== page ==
Air Login is a new remote access app for iPad and iPhone. In fact it’s a great new remote access app for the iPad and iPhone. It lets you connect to your Macs at home or at an office from the iPad.
Here’s a bit of its App Store intro:
Air Login connects over the Internet to present your Mac OS X screen on your iPad, iPhone, or iPod touch. A virtual trackpad lets you move a mouse cursor around on the screen and interact with the Mac user interface.
• Air Login keeps the Mac menu bar pinned at the top of your iOS screen, even while you zoom and pan the rest of the screen to focus on small UI elements. The menu works instantly because it’s cached locally, and doesn’t need to communicate back to the computer until you select a menu item.
• A Mission Control-like feature called App Grid lets you quickly focus on a particular Mac window or app.
• A custom keyboard gives you all of the special Mac keys that you need.
• Avatron’s advanced Air Connect server connects your devices even if they’re behind firewalls, on a cell connection, or on a very restrictive network. If your Mac can surf the Web, Air Login can operate it remotely.
I installed the app this morning after seeing it get some heavy praise at TUAW, and I am already hugely impressed with it.
It’s easy and quick to get going with Air Login. There’s a helpful little on-screen walk-through of how to get started – you’ll tap through that and be ready to use the app within just a few minutes. You start by downloading a free companion app for the Mac (a Windows version is being worked on and is due for release soon). It’s called Air Connect and you download it from avatron.com/ac. Next you install the app, create a free account with Air Connect and login to the app on your Mac.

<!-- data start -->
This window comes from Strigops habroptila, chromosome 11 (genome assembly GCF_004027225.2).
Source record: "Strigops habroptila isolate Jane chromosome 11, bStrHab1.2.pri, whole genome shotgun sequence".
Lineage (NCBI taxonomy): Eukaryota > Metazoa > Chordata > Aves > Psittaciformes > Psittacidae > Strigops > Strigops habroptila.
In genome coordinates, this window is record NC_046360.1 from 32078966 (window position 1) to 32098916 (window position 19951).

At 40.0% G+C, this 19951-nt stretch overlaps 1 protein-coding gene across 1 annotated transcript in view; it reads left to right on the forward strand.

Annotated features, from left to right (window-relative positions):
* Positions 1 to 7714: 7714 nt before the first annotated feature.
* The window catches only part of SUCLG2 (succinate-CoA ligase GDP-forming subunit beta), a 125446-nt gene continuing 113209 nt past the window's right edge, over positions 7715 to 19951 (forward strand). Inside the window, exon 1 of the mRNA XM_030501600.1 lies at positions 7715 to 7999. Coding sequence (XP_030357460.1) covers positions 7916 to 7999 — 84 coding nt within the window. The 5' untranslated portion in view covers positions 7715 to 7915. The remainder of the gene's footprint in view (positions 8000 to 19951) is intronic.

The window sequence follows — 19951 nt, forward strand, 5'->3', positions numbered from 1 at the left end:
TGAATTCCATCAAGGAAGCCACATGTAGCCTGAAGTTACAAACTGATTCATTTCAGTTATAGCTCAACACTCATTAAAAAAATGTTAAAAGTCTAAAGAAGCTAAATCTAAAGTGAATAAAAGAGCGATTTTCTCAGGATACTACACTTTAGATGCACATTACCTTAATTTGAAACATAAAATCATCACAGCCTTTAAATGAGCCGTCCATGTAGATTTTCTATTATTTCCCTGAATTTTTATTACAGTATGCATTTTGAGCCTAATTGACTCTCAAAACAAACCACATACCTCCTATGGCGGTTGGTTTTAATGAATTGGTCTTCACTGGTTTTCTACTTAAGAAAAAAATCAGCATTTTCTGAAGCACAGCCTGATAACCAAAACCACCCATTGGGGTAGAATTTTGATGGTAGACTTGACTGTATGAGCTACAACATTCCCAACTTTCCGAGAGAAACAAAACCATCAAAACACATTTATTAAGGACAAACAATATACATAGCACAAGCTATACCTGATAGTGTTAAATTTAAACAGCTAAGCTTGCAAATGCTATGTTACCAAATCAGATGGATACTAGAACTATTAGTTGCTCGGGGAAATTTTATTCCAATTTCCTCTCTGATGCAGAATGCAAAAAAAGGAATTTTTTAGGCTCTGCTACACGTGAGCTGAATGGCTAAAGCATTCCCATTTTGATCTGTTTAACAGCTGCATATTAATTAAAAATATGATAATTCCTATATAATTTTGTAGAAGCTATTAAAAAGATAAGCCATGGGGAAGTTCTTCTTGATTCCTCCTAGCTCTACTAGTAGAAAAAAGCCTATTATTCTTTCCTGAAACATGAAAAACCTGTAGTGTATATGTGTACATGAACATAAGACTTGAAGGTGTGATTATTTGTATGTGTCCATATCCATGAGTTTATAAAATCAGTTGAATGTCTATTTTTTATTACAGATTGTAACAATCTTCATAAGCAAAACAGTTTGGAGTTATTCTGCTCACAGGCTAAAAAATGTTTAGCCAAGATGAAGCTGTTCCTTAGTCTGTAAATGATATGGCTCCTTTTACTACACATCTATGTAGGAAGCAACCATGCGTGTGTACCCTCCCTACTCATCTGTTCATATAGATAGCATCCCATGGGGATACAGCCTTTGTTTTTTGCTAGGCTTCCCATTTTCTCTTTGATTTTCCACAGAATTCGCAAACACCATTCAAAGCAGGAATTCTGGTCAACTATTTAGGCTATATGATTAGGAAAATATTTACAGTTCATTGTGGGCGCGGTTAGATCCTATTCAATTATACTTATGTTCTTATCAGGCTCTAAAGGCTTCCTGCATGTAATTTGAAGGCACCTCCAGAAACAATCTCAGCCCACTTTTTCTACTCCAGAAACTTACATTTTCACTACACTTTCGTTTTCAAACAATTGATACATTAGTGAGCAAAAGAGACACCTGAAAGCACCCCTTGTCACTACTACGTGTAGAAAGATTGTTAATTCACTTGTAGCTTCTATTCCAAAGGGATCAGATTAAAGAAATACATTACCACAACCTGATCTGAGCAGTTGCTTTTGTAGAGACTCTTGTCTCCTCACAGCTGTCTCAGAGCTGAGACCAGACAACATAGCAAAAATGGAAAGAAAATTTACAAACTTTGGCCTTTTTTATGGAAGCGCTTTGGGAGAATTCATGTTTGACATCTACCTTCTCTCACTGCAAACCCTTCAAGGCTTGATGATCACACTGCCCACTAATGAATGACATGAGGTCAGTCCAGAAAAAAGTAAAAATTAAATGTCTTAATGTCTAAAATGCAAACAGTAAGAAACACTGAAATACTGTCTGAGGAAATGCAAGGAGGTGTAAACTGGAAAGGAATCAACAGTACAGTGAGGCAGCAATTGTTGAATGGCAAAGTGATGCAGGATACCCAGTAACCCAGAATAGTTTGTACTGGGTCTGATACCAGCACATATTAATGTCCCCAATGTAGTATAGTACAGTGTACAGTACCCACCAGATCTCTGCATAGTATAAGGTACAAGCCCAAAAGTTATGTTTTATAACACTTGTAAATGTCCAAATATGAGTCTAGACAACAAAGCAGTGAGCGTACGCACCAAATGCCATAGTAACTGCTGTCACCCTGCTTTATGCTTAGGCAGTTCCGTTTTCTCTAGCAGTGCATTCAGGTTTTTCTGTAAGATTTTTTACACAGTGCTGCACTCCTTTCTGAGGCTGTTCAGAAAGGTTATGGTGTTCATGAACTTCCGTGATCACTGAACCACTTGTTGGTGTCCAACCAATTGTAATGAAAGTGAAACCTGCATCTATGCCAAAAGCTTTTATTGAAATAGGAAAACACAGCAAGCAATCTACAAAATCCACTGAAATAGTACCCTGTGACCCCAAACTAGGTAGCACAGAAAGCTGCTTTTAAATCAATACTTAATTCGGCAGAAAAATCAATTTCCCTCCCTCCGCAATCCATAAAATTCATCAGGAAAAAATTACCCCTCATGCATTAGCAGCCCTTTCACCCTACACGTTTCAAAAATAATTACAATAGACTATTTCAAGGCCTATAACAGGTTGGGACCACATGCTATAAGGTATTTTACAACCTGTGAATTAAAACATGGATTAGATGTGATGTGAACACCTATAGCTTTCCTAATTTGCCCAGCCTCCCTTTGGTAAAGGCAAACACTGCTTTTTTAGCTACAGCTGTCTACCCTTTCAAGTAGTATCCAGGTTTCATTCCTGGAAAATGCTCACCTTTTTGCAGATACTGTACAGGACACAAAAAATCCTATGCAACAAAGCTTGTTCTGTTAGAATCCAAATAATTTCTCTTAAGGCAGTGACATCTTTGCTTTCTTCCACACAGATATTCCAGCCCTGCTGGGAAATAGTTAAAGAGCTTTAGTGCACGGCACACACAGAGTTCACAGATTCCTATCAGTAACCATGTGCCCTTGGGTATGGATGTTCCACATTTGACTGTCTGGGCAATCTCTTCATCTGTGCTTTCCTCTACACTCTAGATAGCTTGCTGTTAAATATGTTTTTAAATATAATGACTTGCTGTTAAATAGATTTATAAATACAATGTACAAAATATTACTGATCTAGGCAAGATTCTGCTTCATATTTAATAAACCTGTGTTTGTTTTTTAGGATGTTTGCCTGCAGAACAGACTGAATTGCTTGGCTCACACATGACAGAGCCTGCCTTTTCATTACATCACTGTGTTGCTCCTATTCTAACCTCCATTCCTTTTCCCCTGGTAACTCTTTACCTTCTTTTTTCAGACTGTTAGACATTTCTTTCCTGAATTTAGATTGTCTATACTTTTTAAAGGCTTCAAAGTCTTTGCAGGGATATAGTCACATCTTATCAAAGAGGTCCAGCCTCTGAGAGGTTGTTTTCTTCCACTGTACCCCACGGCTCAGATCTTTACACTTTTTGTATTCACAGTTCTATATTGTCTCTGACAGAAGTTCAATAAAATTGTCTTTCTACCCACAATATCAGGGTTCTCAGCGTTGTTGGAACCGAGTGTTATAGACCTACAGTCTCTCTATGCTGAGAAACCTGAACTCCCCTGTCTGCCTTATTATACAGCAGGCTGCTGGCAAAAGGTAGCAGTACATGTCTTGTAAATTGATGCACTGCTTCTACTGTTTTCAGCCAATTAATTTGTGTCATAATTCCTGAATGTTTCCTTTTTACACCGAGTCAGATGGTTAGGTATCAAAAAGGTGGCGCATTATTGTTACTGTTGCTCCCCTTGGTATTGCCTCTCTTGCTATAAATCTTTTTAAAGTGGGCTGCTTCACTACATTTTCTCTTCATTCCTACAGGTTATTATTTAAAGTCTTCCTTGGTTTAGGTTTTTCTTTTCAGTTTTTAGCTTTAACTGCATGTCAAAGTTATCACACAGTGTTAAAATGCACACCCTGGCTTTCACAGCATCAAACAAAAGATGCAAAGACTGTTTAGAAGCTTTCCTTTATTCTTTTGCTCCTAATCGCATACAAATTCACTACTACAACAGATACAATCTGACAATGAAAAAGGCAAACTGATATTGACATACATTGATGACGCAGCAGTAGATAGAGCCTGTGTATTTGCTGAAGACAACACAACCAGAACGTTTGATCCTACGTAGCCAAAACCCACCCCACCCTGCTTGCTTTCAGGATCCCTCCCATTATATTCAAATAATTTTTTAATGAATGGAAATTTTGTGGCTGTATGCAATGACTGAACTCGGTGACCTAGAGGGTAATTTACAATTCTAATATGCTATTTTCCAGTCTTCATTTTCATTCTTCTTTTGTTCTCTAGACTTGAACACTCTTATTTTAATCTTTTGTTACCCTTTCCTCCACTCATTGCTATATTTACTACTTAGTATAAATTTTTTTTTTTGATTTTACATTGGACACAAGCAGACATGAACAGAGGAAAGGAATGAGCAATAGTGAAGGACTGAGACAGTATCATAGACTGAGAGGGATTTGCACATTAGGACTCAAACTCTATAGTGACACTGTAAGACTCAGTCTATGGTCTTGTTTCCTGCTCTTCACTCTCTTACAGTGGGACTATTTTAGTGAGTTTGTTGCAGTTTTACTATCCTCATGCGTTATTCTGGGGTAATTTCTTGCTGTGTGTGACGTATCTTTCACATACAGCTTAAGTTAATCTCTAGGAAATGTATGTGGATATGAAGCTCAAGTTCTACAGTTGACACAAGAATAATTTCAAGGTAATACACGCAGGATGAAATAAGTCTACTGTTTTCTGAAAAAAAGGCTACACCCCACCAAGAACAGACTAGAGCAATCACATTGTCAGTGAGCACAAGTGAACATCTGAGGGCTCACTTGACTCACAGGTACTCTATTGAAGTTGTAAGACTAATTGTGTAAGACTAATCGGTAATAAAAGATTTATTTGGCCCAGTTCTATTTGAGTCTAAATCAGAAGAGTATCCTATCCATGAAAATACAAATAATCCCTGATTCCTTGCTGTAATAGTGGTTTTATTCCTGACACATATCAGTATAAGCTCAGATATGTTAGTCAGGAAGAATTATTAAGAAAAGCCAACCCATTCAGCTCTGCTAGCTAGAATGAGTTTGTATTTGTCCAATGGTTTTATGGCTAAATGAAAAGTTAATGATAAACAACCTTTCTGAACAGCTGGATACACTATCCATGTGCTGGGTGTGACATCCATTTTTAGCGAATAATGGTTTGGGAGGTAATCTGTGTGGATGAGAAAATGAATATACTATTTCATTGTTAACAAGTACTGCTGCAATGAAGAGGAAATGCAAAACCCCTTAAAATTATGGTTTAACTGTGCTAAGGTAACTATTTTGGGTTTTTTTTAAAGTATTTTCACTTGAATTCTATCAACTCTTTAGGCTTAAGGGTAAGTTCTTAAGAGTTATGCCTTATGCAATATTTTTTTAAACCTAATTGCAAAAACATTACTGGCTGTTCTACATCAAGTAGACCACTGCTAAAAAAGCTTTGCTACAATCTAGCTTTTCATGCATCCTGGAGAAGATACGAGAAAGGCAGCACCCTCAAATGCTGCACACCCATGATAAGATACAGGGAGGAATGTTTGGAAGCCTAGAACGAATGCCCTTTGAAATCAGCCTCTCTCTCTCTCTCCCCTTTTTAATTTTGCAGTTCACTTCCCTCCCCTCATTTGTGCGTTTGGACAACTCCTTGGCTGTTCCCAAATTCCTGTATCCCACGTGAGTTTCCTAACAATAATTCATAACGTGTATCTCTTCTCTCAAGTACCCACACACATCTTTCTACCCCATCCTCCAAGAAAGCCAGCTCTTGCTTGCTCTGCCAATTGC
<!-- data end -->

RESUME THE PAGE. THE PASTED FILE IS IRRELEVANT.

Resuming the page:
Once you’ve gone through those easy steps you’re ready to connect remotely to your Mac or Macs. Out of the box the app supports these connections via a local WiFi network. You can enable access from anywhere and via a cellular connection with an In-App purchase at $4.99 for 90 days or $14.99 for a year.
Connections have worked perfectly for me both inside my local WiFi network and when testing from elsewhere using a cellular connection – and I saw little to no lag on an LTE connection on my iPad mini.
All the app’s controls are available in a sleek bar along the bottom of the screen, which can easily be toggled visible and hidden. From this bar you can return home and logout of a connection, toggle the on-screen keyboard on and off, choose your preferred method of control (Trackpad, direct, or centered), toggle the size of the remote computer on the screen, and jump to the App Grid to switch between apps on the remote computer.
Getting around on the remote Mac and working with apps is easier with Air Login than with any other remote access app I’ve seen. The pinned Mac Menu bar works just as well as advertised too, and is a great little feature.
Even some of the smaller features of the app are very nicely done. One quick example is the way the app shows a Mac screen with a desktop wallpaper view when it’s available to connect to, as shown in the screencap at the top of this post, and a dark screen when it’s not available, like so:
Another much-appreciated feature is that Air Connect sends you an email to let you know when a new device has logged into one of your Macs – a nice security little bit of extra security.
The app requires OS X 10.7 or later.
I’ve used a number of very good remote access apps for iPad, but Air Login stands out for its ease of use and its beautiful and effective user interface. It’s a real joy to use and I’m happy to have paid the $15 for a year’s ‘Air Login Anywhere’ service.
Here’s an App Store link for Air Login; it’s a free app with In-App purchase options as mentioned above.
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